Returning to the village that evening, he is informed that Sacagawea, the sister of Chief Cameahwait has returned from the east where the warring Hidatsa had taken her as a slave, years ago. There, a French trapper called Charbonneau purchased her. Together, they were hired by other whites to lead them across the continent in search of the great ocean to the west. Cameahwait has gone with Sacagawea to the white men’s camp to lead them around Agaimpaa.
And so it began.
The pictographs along the Main and Middle Fork of the Salmon River are attributed to the Bitterroot Culture. For eight thousand years, these people lived and spread forth from what is now the Great Basin Desert, spanning Nevada, Utah, California, and Idaho. Seven thousand years ago the region underwent a climactic shift, becoming the arid landscape it is today. As the temperatures rose, many groups followed the big game animals into the mountains where they foraged for seeds, berries, and roots; and fished the great rivers spilling forth from the mountains of the Continental Divide.
Among the many groups that formed out of this Great Basin Diaspora was the Northern Shoshone, who referred to themselves as Tuka-Deka. They were hunter-gatherers, ranging along the Salmon River and extending far into Bitterroot and Sawtooth Mountains. They and their ancestors painted their stories and beliefs on the walls of the Salmon River canyons and etched their legacy on the walls of history:
It was the Northern Shoshone who warned Lewis and Clark against attempting to navigate the Salmon River. It was they that led the Corps of Discovery up and around the raging waters of the Salmon River. And it was the most famous Shoshone of them all that led, translated, and in many ways, ensured the safe passage and completion of the expedition: Sacagawea.
Sacagawea was captured in a raid by the Hidatsa as a young girl and brought to Hidatsa-Mandan villages in North Dakota. There, she was bought and impregnated by the French trapper Charbonneau, who thought of her as his wife. In 1804, Captain William Clark hired her and Charbonneau as translators: Sacagawea spoke Shoshone and Hidatsa, Charbonneau spoke Hidatsa and French; expedition member Francoise Labiche spoke French and English. When the time came to procure horses and help from the Shoshone, Clark knew this chain of translation would prove invaluable.
On the trail, Sacagawea gave birth to Jean Baptiste Charbonneau. The presence of a woman with a newborn on her back helped to ensure peaceful reception by the many native groups who may have otherwise perceived the group as a war party. At the expedition’s end, Charbonneau received $500 and 320 acres of land. Sacagawea received nothing.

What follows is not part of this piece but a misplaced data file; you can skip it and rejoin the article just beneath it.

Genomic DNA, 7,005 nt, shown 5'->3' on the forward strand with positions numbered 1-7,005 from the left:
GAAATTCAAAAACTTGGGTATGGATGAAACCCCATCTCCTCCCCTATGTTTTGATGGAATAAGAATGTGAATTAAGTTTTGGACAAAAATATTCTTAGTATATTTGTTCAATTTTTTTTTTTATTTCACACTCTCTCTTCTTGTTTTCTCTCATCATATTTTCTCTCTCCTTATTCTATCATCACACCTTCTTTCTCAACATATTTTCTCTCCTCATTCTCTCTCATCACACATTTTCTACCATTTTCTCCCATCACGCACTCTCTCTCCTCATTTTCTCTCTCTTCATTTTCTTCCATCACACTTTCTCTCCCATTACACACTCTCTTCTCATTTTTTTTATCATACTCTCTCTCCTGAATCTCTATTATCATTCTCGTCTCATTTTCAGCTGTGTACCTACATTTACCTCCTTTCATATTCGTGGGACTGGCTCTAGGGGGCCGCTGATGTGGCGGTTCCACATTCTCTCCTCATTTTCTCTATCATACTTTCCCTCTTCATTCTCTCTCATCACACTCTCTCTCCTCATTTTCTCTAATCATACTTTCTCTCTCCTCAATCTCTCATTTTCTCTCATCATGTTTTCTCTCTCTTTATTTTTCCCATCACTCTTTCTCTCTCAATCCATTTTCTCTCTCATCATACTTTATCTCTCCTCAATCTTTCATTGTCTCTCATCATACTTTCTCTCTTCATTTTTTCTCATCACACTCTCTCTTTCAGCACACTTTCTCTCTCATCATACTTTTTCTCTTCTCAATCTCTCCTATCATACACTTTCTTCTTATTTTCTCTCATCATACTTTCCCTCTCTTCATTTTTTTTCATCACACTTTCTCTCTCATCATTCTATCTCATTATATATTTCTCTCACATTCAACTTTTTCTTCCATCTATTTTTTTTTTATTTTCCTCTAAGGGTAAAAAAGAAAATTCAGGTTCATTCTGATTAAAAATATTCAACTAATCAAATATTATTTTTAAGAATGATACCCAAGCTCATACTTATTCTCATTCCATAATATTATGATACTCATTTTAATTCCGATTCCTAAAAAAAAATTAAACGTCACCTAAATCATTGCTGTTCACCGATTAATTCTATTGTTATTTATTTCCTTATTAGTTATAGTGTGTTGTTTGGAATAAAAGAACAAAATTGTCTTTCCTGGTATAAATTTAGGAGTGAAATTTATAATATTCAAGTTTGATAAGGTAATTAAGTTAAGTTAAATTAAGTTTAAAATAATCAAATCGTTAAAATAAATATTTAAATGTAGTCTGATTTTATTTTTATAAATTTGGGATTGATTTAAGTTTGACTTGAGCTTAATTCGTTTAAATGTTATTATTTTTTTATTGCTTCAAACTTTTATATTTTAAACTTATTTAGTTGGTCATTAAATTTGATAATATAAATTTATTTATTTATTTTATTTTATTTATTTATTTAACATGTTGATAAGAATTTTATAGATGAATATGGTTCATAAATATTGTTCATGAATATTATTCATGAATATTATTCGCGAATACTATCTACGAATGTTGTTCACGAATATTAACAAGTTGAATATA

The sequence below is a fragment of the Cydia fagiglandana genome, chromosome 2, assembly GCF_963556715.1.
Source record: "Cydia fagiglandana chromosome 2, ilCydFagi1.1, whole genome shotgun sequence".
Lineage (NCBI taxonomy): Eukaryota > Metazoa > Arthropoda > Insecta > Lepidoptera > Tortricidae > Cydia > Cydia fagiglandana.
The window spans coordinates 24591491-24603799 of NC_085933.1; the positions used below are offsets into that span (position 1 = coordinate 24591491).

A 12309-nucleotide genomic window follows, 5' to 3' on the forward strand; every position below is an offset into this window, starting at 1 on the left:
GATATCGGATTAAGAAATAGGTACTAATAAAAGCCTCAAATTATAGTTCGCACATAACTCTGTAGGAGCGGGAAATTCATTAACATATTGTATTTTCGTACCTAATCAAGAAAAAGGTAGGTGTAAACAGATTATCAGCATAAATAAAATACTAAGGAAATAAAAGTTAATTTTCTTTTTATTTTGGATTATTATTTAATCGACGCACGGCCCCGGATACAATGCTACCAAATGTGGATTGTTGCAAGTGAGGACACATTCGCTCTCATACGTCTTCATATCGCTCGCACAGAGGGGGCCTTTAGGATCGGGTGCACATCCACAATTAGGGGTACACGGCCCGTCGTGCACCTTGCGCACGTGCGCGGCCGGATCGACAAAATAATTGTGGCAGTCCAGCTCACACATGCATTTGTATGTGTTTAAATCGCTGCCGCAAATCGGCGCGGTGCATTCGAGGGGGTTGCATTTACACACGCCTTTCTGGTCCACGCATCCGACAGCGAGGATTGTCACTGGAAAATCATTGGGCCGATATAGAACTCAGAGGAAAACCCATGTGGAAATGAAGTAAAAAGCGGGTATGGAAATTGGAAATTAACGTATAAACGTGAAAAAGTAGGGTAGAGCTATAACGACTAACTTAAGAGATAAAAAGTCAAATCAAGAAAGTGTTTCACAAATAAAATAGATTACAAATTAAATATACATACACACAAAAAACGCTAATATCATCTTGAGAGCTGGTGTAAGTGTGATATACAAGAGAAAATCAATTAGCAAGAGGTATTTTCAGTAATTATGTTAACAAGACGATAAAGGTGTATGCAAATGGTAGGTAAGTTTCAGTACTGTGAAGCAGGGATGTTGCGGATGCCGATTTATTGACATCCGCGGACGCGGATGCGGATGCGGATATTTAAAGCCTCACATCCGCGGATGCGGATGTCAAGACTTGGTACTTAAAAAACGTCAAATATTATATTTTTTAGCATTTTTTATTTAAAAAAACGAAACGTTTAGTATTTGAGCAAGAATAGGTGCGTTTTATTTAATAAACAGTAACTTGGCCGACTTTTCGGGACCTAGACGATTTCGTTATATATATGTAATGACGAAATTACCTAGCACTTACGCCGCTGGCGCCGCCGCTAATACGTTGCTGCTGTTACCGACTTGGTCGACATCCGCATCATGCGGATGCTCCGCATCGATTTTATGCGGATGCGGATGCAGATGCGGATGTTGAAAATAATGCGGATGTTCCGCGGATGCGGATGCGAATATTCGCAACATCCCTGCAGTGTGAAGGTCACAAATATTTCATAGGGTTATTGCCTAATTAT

And for their invaluable assistance and support, Cameahwait’s Shoshone were promised a leading role in the trade relations to come with westward expansion. Of course, these expectations were never fulfilled. Over the years, the Northern Shoshone remained peaceful and helpful when possible to the expanding settlers. But as other groups moved to resist the incoming hordes, the Shoshone were pulled into the fray. When Bannock fighters were invited to find refuge among them in 1878, they drew the attention of the U.S. Army and local vigilante groups. The Shoshone and their Bannock absconders were hunted out and sent to Fort Hall Reservation in Idaho.
To learn more or to explore the majestic Main Salmon River for yourself, click here.
As you enter the Frank Church River of No Return Wilderness for a Main Salmon River rafting trip, you enter a landscape that has changed very little since Lewis and Clark struggled through on their way to the Pacific. The water still runs “with great violence” through steep rock walls, but expert guides now steer boats gracefully between the menacing boulders of Big Mallard Rapid, dancing through and over the standing waves of Black Creek Falls, bringing you and your crew of explorers to rest on sandy banks. Here, we feast on Dutch oven lasagna and fresh fruit desserts before dropping off to sleep under starry, Idaho skies. We wake in the morning to the smell of hot coffee and pine sap, thankful that the wilderness surrounding us remains so inaccessible and the waters so fierce that to this day, one of the only ways to appreciate them is with an explorer’s spirit and a Wet Planet guide at the oars.
Author Jake Hochberger is a talented story-teller, raft guide, and kayaker with an affinity for garlic.